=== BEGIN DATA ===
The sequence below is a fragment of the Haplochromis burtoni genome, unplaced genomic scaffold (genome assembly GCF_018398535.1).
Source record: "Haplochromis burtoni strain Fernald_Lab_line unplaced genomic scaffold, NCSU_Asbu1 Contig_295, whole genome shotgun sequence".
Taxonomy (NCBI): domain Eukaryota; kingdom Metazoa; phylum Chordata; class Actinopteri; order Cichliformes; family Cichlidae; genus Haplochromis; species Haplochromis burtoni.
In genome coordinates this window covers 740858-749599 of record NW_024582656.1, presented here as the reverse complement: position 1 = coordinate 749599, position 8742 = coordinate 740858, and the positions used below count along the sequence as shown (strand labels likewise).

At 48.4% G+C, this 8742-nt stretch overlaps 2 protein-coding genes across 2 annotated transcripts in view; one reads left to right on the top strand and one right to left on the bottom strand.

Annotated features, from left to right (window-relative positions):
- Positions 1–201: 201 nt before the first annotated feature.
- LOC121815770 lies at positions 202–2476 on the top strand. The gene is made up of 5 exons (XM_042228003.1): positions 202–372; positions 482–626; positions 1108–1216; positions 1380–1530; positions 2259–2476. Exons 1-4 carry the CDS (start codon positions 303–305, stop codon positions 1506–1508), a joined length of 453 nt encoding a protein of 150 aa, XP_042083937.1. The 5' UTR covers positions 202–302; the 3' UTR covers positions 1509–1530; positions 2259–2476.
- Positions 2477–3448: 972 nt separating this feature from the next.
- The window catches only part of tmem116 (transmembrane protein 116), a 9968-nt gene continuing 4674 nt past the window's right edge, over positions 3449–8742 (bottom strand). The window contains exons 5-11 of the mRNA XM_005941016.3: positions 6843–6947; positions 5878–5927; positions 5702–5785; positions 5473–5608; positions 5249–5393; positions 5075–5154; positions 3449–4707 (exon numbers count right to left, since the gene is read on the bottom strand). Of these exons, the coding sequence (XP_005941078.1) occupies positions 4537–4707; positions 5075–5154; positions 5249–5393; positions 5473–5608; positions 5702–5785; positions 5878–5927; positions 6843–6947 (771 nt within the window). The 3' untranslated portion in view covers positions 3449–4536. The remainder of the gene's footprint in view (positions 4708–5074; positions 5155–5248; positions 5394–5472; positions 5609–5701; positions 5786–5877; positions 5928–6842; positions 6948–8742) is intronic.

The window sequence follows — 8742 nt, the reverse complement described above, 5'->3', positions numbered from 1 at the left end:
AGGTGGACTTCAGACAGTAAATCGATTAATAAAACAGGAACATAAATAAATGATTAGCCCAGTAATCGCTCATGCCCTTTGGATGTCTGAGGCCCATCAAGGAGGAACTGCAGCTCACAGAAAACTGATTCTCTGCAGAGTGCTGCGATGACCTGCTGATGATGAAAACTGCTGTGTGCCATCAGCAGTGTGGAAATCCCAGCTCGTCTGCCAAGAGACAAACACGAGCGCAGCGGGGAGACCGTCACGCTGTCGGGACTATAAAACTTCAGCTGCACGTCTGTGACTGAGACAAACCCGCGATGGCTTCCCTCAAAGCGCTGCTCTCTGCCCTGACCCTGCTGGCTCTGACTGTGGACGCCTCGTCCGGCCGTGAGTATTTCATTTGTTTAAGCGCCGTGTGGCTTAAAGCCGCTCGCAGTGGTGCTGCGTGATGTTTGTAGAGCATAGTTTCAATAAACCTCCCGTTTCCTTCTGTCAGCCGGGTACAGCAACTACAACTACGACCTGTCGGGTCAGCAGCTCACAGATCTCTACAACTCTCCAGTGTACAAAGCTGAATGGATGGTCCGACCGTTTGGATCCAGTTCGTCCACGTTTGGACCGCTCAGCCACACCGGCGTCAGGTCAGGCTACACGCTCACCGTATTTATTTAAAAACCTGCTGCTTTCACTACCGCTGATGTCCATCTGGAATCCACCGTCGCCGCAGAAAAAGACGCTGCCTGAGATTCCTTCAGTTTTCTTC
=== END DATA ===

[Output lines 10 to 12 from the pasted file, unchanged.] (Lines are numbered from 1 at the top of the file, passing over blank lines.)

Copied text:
- The window catches only part of tmem116 (transmembrane protein 116), a 9968-nt gene continuing 4674 nt past the window's right edge, over positions 3449–8742 (bottom strand). The window contains exons 5-11 of the mRNA XM_005941016.3: positions 6843–6947; positions 5878–5927; positions 5702–5785; positions 5473–5608; positions 5249–5393; positions 5075–5154; positions 3449–4707 (exon numbers count right to left, since the gene is read on the bottom strand). Of these exons, the coding sequence (XP_005941078.1) occupies positions 4537–4707; positions 5075–5154; positions 5249–5393; positions 5473–5608; positions 5702–5785; positions 5878–5927; positions 6843–6947 (771 nt within the window). The 3' untranslated portion in view covers positions 3449–4536. The remainder of the gene's footprint in view (positions 4708–5074; positions 5155–5248; positions 5394–5472; positions 5609–5701; positions 5786–5877; positions 5928–6842; positions 6948–8742) is intronic.

The window sequence follows — 8742 nt, the reverse complement described above, 5'->3', positions numbered from 1 at the left end:
AGGTGGACTTCAGACAGTAAATCGATTAATAAAACAGGAACATAAATAAATGATTAGCCCAGTAATCGCTCATGCCCTTTGGATGTCTGAGGCCCATCAAGGAGGAACTGCAGCTCACAGAAAACTGATTCTCTGCAGAGTGCTGCGATGACCTGCTGATGATGAAAACTGCTGTGTGCCATCAGCAGTGTGGAAATCCCAGCTCGTCTGCCAAGAGACAAACACGAGCGCAGCGGGGAGACCGTCACGCTGTCGGGACTATAAAACTTCAGCTGCACGTCTGTGACTGAGACAAACCCGCGATGGCTTCCCTCAAAGCGCTGCTCTCTGCCCTGACCCTGCTGGCTCTGACTGTGGACGCCTCGTCCGGCCGTGAGTATTTCATTTGTTTAAGCGCCGTGTGGCTTAAAGCCGCTCGCAGTGGTGCTGCGTGATGTTTGTAGAGCATAGTTTCAATAAACCTCCCGTTTCCTTCTGTCAGCCGGGTACAGCAACTACAACTACGACCTGTCGGGTCAGCAGCTCACAGATCTCTACAACTCTCCAGTGTACAAAGCTGAATGGATGGTCCGACCGTTTGGATCCAGTTCGTCCACGTTTGGACCGCTCAGCCACACCGGCGTCAGGTCAGGCTACACGCTCACCGTATTTATTTAAAAACCTGCTGCTTTCACTACCGCTGATGTCCATCTGGAATCCACCGTCGCCGCAGAAAAAGACGCTGCCTGAGATTCCTTCAGTTTTCTTC